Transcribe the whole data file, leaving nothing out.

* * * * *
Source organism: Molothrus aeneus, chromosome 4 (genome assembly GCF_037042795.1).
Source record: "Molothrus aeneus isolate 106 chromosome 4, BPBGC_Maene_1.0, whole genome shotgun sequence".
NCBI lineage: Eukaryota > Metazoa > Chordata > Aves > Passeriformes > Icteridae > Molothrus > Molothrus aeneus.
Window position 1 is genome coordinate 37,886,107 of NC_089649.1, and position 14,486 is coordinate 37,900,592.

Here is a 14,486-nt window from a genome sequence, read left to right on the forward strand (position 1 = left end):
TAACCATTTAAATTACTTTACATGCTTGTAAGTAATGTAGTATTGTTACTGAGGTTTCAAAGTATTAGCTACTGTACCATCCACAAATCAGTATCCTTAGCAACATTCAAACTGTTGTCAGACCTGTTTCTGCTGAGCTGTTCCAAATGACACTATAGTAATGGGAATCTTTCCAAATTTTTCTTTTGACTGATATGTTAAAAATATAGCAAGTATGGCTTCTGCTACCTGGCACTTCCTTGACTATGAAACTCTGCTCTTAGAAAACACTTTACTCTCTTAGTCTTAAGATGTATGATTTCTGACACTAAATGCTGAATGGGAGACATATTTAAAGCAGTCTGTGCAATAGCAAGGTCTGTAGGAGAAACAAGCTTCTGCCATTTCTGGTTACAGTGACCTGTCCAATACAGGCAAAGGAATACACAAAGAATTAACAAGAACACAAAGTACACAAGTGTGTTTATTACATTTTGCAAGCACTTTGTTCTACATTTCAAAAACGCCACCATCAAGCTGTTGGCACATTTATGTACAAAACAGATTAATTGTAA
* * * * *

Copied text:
Source organism: Molothrus aeneus, chromosome 4 (genome assembly GCF_037042795.1).
Source record: "Molothrus aeneus isolate 106 chromosome 4, BPBGC_Maene_1.0, whole genome shotgun sequence".
NCBI lineage: Eukaryota > Metazoa > Chordata > Aves > Passeriformes > Icteridae > Molothrus > Molothrus aeneus.
Window position 1 is genome coordinate 37,886,107 of NC_089649.1, and position 14,486 is coordinate 37,900,592.

Here is a 14,486-nt window from a genome sequence, read left to right on the forward strand (position 1 = left end):
TAACCATTTAAATTACTTTACATGCTTGTAAGTAATGTAGTATTGTTACTGAGGTTTCAAAGTATTAGCTACTGTACCATCCACAAATCAGTATCCTTAGCAACATTCAAACTGTTGTCAGACCTGTTTCTGCTGAGCTGTTCCAAATGACACTATAGTAATGGGAATCTTTCCAAATTTTTCTTTTGACTGATATGTTAAAAATATAGCAAGTATGGCTTCTGCTACCTGGCACTTCCTTGACTATGAAACTCTGCTCTTAGAAAACACTTTACTCTCTTAGTCTTAAGATGTATGATTTCTGACACTAAATGCTGAATGGGAGACATATTTAAAGCAGTCTGTGCAATAGCAAGGTCTGTAGGAGAAACAAGCTTCTGCCATTTCTGGTTACAGTGACCTGTCCAATACAGGCAAAGGAATACACAAAGAATTAACAAGAACACAAAGTACACAAGTGTGTTTATTACATTTTGCAAGCACTTTGTTCTACATTTCAAAAACGCCACCATCAAGCTGTTGGCACATTTATGTACAAAACAGATTAATTGTAA